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Children Diagnosed with Cancer: Late Effects of Cancer Treatment

Late Effects of Cancer Treatment

When your child has just been diagnosed with cancer, your immediate focus is helping your child receive whatever treatment he or she needs to give him or her the greatest possible chance of long-term survival.  Unfortunately, many treatments available today for childhood cancer continue to rely on protocols that have proven successful in treating adult cancers, but which can prove highly toxic for the small, still developing bodies of children.  Therefore, when facing a treatment protocol, it is critical for parents to be cognizant of both the short- and long-term side effects of that treatment, and the potential for so-called “late term effects” that may impact your child for the rest of his or her life.

What are “late term effects”?

The good news is that there have been tremendous advancements in the treatment procedures for many forms of childhood cancer, and five-year survival rates for some types of cancer have risen dramatically in recent years. However, both chemotherapy and radiation therapy, the two most common forms of treatment, involve intensive levels of both medication and energy that can target healthy cells in addition to killing cancerous cells.  Unfortunately, these treatments may, and often do, cause severe health-related problems later on.  These are called “late term effects”.  While helping your child cope with the short-term and often extremely difficult side effects during or immediately after treatment often takes first priority, it is important to be aware of the types of health problems that may not develop for months or even years.  And as the survival rate continues to improve, but treatment still relies on smaller dosages of adult protocols, more and more children will suffer from “late term effects” throughout the remainder of their lives.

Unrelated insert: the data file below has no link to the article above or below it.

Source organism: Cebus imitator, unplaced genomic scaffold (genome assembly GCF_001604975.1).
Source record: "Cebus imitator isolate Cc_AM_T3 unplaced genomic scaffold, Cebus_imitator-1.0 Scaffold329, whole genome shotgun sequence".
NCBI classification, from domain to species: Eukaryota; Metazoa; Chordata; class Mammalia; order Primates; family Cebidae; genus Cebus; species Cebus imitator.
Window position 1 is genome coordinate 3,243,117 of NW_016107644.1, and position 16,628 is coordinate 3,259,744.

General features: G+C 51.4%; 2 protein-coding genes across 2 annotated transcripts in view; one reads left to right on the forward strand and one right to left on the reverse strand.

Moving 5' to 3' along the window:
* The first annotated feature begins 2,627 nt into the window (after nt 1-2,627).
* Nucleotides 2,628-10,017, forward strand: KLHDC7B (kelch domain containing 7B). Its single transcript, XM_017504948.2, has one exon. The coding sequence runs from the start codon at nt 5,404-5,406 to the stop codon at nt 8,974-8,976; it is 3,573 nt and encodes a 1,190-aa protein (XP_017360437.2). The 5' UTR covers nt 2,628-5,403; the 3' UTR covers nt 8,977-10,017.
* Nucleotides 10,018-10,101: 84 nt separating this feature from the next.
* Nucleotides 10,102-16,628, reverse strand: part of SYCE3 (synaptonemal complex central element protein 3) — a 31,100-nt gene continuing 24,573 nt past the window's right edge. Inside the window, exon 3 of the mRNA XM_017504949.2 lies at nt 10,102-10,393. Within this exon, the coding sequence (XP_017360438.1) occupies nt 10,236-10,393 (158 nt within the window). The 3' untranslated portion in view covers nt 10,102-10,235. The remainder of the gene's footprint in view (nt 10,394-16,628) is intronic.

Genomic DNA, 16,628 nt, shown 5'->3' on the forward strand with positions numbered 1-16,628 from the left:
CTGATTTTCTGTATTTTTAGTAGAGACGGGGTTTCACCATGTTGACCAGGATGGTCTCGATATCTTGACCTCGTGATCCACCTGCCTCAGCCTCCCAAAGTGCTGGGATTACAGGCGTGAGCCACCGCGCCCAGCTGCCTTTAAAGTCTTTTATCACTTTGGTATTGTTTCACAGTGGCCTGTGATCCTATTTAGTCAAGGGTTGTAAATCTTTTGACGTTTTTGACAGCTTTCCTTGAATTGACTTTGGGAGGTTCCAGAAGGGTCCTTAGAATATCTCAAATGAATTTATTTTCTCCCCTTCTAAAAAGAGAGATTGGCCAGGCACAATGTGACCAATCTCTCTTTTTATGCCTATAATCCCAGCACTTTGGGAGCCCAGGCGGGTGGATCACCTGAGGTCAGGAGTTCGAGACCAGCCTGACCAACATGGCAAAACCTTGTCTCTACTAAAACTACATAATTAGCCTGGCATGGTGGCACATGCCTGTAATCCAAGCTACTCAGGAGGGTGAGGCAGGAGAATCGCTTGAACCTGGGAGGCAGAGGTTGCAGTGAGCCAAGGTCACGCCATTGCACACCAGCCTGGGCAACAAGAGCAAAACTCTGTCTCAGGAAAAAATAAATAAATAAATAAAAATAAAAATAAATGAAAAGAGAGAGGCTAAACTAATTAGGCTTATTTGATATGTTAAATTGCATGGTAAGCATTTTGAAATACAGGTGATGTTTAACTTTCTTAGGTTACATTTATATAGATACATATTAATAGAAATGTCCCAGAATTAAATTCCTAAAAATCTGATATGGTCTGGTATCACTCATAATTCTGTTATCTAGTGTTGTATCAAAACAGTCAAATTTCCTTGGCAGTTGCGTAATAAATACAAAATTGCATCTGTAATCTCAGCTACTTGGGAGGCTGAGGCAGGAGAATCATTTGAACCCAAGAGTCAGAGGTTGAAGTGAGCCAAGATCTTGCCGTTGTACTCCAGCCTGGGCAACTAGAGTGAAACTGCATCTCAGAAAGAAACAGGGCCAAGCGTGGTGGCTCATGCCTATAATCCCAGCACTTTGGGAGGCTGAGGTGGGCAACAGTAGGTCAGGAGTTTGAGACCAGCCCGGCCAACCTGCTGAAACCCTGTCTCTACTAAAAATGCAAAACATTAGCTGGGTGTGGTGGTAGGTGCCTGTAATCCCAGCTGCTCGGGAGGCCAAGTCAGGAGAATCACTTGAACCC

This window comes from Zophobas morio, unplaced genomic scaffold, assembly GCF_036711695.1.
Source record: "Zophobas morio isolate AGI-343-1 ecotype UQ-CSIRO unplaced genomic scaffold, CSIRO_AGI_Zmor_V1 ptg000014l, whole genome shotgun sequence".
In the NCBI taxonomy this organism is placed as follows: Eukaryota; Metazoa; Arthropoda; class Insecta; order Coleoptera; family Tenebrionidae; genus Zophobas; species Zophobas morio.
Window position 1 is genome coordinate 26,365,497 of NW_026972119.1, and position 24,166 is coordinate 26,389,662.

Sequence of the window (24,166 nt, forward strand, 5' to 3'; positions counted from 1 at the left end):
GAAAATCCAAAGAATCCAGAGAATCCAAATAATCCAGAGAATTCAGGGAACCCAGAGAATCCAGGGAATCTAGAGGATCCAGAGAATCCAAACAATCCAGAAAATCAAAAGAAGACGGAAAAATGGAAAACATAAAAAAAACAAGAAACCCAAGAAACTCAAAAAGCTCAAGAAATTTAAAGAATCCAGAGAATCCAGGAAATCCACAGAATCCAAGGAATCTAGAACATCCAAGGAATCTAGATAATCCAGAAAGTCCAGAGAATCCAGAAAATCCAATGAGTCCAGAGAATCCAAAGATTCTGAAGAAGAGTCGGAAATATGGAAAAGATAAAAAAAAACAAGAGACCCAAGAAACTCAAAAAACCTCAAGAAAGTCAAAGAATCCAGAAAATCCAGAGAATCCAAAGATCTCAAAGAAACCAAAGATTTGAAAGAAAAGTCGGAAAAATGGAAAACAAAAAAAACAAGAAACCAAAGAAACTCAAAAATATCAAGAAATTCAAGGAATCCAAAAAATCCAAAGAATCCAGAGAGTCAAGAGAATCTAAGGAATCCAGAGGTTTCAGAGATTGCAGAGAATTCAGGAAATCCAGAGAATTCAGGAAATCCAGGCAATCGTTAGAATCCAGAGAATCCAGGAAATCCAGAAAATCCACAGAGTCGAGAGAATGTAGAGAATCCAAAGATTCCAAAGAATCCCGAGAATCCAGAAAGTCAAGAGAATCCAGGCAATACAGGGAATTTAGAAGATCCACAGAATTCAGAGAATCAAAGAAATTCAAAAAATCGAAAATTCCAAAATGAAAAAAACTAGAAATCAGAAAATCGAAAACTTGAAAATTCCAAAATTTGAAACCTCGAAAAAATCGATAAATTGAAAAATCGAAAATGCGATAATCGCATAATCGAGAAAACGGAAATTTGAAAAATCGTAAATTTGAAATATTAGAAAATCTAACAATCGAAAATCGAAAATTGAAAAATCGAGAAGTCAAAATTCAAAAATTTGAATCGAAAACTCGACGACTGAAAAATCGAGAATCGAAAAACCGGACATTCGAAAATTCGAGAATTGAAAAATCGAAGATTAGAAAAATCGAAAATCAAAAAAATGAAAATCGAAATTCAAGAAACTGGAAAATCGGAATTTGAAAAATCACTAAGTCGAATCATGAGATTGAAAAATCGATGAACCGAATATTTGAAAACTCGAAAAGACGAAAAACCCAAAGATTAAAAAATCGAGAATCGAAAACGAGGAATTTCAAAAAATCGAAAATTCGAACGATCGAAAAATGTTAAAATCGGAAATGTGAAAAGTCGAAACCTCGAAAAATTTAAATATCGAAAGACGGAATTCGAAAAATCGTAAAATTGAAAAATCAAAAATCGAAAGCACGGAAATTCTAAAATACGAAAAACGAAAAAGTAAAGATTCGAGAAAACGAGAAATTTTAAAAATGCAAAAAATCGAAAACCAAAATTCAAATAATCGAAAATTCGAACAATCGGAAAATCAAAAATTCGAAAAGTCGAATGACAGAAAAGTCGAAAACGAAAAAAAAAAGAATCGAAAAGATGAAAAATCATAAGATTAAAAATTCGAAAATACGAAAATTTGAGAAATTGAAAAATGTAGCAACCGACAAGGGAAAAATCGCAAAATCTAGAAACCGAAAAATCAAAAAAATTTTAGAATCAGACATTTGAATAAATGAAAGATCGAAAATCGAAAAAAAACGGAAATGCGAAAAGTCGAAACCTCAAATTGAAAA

Treating childhood cancer requires an extremely specialized approach from a qualified team of experts, but continuing specialized care well beyond the original treatment to anticipate and mitigate any late effects is equally important. Late term effects can impact multiple internal structures or organs, and can range from very mild to extremely severe.  Doctors should insist upon cautious and active follow-ups after the completion of cancer treatment so that they can watch out for and treat late effects as quickly as possible. The schedule for follow-up will be dependent on several factors like the type of treatment used, the form of cancer the child had been diagnosed with, and the risks associated with such treatments.

Which type of patients are at a greater risk?     

Each child who is diagnosed with cancer gets a unique cancer treatment based on their anatomy, medical history, and type and stage of the disease; in fact, childhood cancer requires a significantly more individualized and specialized approach than adult cancers. In most cases, late effects will be as unique as the cancer and form of treatment. While the risk of late term effects is difficult to predict, some of the other factors that may affect the risk for late effects are:

  • Overall health condition of the child before the cancer.
  • The age of the child when treatment was provided to him or her.
  • The form of childhood cancer the child.
  • The organ where cancer was detected.
  • The genetic makeup of the child i.e. whether there is any inherited risk for specific health problems.

The American Child Cancer Organization is dedicated to the ongoing fight against childhood cancer and late term effects.  In addition to offering ongoing support for children and families engaged in this critical battle, the ACCO is at the forefront of the fight to develop new and better treatment protocols designed to safeguard the current–and future–lives of childhood cancer victims.  From advocating for additional government funding to providing insight into ongoing clinical trials, the ACCO is dedicated to finding a cure for childhood cancer so no child has to live with its long term impacts again.

For more information about the American Childhood Cancer Organization and how we can help, call 855.858.2226 or visit:


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